Saturday, April 19, 2014

Turn On to Jesus is Coming - City Boy and Andy Pratt

On casual listen, the lyrics for "Turn On to Jesus" by City Boy are oddly ungodly. On the wrong side of the border, a city boy finds a house full of "ladies of the night." But what thrills are they into? One of them cries out, "HEY MAN! Turn on to JESUS!"

The inspiration? Lol Mason and Steve Broughton, the band's lead vocalists, were touring America and got stuck right in the middle of the country. Broughton:

"Lol and I spent time in a dry area of Kansas. There’s no bars, the only place you can get a drink is one of these ‘religious’ clubs, with topless waitresses with dollar bills stuffed in their G-strings, and out of the jukebox is blaring this ‘Jesus is the Saviour’-music. It was bizarre – I mean, that kind of thing just doesn’t happen in Birmingham."

Birmingham, England, not Alabama.

"Turn On to Jesus" was offed by the band's record label, over worries that the song could be interpreted as profane. New lyrics were written. The result was "5-7-0-5," the band's only hit single. God moves in mysterious ways.

In another twist, the lead vocal was not from Lol or Steve, but Roy Ward, who had been brought in by the band's producer Mutt Lange (yes, of later Shania Twain infamy) who wanted a better drummer and perhaps a new sound as well, since the band's harmonizing had been accused of sounding too much like 10CC or Queen.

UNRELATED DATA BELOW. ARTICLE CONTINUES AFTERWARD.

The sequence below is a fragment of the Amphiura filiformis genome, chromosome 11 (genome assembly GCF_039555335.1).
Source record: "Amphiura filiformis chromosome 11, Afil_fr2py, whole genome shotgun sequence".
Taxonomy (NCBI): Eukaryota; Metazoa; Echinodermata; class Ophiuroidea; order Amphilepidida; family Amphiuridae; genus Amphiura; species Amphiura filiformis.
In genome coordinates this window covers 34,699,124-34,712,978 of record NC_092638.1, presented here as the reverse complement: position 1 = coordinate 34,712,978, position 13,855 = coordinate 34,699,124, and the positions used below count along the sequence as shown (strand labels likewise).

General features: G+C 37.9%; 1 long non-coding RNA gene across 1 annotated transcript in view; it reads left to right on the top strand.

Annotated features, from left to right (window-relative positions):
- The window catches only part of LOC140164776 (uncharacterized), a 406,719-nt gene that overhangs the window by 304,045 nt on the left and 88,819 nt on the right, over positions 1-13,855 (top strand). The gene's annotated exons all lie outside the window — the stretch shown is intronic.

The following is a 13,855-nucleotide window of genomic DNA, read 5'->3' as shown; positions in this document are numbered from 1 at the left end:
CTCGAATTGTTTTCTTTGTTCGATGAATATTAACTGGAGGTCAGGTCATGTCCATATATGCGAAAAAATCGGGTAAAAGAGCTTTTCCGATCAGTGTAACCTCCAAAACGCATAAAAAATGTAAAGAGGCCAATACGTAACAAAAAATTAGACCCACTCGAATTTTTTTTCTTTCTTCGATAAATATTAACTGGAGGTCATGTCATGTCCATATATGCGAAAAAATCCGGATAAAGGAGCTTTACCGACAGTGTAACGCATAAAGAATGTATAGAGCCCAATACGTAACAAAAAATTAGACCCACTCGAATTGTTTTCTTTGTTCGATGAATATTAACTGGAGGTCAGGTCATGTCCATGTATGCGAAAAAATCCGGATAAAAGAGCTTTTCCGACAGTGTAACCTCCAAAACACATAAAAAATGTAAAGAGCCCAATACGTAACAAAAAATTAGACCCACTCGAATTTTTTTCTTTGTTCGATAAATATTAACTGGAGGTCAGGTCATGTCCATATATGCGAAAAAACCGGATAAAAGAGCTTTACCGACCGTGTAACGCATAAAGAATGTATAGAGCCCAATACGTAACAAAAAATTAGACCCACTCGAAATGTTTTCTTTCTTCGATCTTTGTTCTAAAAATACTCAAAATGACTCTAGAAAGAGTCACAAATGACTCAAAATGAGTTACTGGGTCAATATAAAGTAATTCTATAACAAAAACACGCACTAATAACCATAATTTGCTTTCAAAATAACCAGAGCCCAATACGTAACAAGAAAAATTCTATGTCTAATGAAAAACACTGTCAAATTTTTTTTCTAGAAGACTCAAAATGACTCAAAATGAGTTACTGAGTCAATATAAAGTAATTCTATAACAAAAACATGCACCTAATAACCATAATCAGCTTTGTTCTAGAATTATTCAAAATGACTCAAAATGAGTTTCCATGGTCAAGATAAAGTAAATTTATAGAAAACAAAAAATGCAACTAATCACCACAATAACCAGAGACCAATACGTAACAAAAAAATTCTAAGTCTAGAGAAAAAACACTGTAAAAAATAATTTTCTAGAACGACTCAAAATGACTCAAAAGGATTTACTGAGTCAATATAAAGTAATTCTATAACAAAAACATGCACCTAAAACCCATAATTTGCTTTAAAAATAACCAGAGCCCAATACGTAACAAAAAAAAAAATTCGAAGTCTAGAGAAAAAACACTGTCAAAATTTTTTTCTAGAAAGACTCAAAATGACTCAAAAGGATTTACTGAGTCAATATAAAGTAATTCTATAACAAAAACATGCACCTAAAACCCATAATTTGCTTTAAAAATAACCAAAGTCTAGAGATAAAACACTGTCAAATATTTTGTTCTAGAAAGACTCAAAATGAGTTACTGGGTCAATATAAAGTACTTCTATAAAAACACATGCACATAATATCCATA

In the spirit of Christian charity, you can also get an American Jesus song via the download links below.

It's a very strange number from the very strange Andy Pratt. This sensitive soul had a surprise hit with a falsetto sex-change on a Woody Guthrie melody about Pretty Boy Floyd. The song became "Avenging Annie," about a feminist who fucks with guys in apparently every way possible. In the original uncensored version (which was on one side of a Columbia promo featuring Springsteen and "Blinded by the Light" on the other):

"I spend my whole life telling lies, lead you on and fuck you over good. I'll take all you spoiled young hippies running around playing games...I'll blow your head. I'll put you through a change. What you've done to others — I'll do unto you!"

However...after finishing with her work: "I might go back to my Floyd, if I think it's the thing to do. He gave up murder and theft right after I left, and you know I still love him too. Just like your woman loves you. Just like your woman loves you."

That last line is repeated often enough to provoke some uncomfortable paranoia. Is your woman true to you? Or is she just fucking with you like Avenging Annie?

That element of the optimistic and the ominous is very strong in "Jesus is Coming." It's one of the few songs I can think of that is both inspiring and creepy; "Jesus is coming" is sung as both a comfort and a threat. At least, that's my take, and I'm sure I'm wrong. Pratt's catalog is loaded with Jesus references and I doubt any of them are intended as anything but pure tribute. Still, this is one odd minor-key tribute. Closer...and closer...JESUS IS COMING...



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